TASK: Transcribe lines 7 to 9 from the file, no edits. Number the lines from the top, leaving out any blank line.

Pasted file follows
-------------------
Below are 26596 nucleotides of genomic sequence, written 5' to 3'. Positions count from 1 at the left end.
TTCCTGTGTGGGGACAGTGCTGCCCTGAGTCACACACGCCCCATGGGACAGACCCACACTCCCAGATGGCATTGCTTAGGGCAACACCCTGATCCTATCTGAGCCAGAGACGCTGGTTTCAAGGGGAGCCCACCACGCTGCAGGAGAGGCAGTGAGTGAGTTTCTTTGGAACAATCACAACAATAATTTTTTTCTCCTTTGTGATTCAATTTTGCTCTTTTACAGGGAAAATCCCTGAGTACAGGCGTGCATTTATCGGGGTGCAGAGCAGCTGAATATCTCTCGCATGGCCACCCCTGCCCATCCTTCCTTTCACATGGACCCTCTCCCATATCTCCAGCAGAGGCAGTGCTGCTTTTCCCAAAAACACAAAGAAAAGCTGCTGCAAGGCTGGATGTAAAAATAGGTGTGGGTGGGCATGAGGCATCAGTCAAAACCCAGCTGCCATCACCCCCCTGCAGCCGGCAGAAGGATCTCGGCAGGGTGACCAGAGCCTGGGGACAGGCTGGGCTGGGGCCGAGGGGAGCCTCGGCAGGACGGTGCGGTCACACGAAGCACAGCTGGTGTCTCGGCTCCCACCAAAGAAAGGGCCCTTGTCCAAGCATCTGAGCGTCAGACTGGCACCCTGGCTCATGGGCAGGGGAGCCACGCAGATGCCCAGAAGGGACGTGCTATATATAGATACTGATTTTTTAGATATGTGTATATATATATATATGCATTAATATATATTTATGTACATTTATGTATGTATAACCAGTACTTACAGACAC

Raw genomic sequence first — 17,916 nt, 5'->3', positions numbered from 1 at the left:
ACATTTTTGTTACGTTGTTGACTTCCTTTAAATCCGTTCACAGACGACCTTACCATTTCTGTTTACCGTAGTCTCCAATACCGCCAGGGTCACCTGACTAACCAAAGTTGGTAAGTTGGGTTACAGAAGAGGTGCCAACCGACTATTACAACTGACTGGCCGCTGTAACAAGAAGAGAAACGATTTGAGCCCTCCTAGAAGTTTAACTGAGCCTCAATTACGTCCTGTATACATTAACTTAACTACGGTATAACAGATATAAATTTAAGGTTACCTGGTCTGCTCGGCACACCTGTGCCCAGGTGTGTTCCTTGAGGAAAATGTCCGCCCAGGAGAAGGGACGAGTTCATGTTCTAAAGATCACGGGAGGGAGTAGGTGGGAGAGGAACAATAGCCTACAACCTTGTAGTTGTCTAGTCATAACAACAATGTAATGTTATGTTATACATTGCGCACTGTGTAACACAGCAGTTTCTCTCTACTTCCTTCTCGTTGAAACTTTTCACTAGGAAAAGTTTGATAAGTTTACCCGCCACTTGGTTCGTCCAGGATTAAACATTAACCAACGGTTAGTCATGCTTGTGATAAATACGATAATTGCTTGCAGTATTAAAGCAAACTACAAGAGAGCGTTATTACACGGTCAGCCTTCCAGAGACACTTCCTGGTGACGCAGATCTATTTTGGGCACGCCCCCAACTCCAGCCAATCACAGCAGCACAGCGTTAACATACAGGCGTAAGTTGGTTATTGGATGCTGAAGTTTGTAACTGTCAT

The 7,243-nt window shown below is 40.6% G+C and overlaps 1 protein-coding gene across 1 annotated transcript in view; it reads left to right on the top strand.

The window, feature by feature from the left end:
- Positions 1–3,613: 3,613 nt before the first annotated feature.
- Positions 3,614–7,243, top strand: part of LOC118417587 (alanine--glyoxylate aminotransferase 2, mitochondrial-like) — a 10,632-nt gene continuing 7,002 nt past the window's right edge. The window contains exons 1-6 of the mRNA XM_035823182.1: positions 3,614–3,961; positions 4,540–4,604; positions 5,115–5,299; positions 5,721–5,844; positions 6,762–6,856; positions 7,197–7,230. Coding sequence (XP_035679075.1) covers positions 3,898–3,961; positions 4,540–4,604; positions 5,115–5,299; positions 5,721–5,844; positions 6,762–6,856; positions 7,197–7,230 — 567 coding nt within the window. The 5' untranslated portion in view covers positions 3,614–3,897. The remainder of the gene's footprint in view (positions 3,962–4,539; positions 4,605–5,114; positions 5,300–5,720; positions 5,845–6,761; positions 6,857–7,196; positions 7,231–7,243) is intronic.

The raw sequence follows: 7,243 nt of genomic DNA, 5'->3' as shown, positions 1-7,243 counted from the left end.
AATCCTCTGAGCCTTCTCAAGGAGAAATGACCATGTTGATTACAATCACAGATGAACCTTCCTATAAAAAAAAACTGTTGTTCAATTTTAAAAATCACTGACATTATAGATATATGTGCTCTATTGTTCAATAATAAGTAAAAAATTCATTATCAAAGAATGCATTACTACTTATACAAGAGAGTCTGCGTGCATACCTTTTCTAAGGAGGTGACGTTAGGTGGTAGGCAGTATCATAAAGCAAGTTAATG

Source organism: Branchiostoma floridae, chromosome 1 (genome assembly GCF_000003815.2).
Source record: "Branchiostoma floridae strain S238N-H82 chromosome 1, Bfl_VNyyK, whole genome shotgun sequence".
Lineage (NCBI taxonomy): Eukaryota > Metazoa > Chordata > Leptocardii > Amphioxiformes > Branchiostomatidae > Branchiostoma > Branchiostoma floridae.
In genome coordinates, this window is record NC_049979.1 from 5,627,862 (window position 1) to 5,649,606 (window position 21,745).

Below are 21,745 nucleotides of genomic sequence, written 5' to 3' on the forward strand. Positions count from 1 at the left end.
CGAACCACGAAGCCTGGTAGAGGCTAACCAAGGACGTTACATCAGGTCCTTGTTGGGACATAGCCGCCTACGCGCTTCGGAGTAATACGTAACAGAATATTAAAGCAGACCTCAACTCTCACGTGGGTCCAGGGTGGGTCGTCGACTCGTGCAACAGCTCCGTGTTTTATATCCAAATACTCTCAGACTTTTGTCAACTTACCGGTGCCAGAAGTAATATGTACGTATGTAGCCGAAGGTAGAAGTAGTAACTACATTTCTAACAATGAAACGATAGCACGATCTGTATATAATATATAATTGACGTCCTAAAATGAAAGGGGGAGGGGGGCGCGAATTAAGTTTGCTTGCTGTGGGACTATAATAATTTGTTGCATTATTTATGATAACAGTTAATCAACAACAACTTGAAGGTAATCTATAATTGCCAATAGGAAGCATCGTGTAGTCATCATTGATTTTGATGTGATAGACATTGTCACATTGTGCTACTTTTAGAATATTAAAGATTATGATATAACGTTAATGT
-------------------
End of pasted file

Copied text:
- Positions 1–3,613: 3,613 nt before the first annotated feature.
- Positions 3,614–7,243, top strand: part of LOC118417587 (alanine--glyoxylate aminotransferase 2, mitochondrial-like) — a 10,632-nt gene continuing 7,002 nt past the window's right edge. The window contains exons 1-6 of the mRNA XM_035823182.1: positions 3,614–3,961; positions 4,540–4,604; positions 5,115–5,299; positions 5,721–5,844; positions 6,762–6,856; positions 7,197–7,230. Coding sequence (XP_035679075.1) covers positions 3,898–3,961; positions 4,540–4,604; positions 5,115–5,299; positions 5,721–5,844; positions 6,762–6,856; positions 7,197–7,230 — 567 coding nt within the window. The 5' untranslated portion in view covers positions 3,614–3,897. The remainder of the gene's footprint in view (positions 3,962–4,539; positions 4,605–5,114; positions 5,300–5,720; positions 5,845–6,761; positions 6,857–7,196; positions 7,231–7,243) is intronic.

The raw sequence follows: 7,243 nt of genomic DNA, 5'->3' as shown, positions 1-7,243 counted from the left end.